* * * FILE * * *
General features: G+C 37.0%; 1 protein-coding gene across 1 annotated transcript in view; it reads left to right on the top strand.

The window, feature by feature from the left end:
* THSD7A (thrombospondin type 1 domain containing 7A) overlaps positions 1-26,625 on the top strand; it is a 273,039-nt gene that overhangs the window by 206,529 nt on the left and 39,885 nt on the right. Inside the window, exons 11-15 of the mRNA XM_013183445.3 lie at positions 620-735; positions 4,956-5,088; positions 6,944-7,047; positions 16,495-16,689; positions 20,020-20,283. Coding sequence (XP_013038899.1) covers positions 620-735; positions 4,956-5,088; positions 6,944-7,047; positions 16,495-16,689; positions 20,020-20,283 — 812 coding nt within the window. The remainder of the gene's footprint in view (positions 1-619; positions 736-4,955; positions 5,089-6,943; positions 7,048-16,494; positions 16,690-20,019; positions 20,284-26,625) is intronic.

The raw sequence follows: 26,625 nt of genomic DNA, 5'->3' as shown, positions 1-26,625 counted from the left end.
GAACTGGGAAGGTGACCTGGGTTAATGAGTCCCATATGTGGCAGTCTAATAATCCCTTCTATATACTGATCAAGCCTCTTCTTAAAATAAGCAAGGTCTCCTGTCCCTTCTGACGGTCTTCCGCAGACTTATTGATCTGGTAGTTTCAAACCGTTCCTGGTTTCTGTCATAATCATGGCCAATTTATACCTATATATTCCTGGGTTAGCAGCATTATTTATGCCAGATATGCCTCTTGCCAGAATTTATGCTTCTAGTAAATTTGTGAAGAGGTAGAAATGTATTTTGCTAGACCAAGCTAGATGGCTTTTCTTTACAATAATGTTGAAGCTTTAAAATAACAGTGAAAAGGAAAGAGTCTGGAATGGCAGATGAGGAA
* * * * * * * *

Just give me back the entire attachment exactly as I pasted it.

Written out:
General features: G+C 37.0%; 1 protein-coding gene across 1 annotated transcript in view; it reads left to right on the top strand.

The window, feature by feature from the left end:
* THSD7A (thrombospondin type 1 domain containing 7A) overlaps positions 1-26,625 on the top strand; it is a 273,039-nt gene that overhangs the window by 206,529 nt on the left and 39,885 nt on the right. Inside the window, exons 11-15 of the mRNA XM_013183445.3 lie at positions 620-735; positions 4,956-5,088; positions 6,944-7,047; positions 16,495-16,689; positions 20,020-20,283. Coding sequence (XP_013038899.1) covers positions 620-735; positions 4,956-5,088; positions 6,944-7,047; positions 16,495-16,689; positions 20,020-20,283 — 812 coding nt within the window. The remainder of the gene's footprint in view (positions 1-619; positions 736-4,955; positions 5,089-6,943; positions 7,048-16,494; positions 16,690-20,019; positions 20,284-26,625) is intronic.

The raw sequence follows: 26,625 nt of genomic DNA, 5'->3' as shown, positions 1-26,625 counted from the left end.
GAACTGGGAAGGTGACCTGGGTTAATGAGTCCCATATGTGGCAGTCTAATAATCCCTTCTATATACTGATCAAGCCTCTTCTTAAAATAAGCAAGGTCTCCTGTCCCTTCTGACGGTCTTCCGCAGACTTATTGATCTGGTAGTTTCAAACCGTTCCTGGTTTCTGTCATAATCATGGCCAATTTATACCTATATATTCCTGGGTTAGCAGCATTATTTATGCCAGATATGCCTCTTGCCAGAATTTATGCTTCTAGTAAATTTGTGAAGAGGTAGAAATGTATTTTGCTAGACCAAGCTAGATGGCTTTTCTTTACAATAATGTTGAAGCTTTAAAATAACAGTGAAAAGGAAAGAGTCTGGAATGGCAGATGAGGAA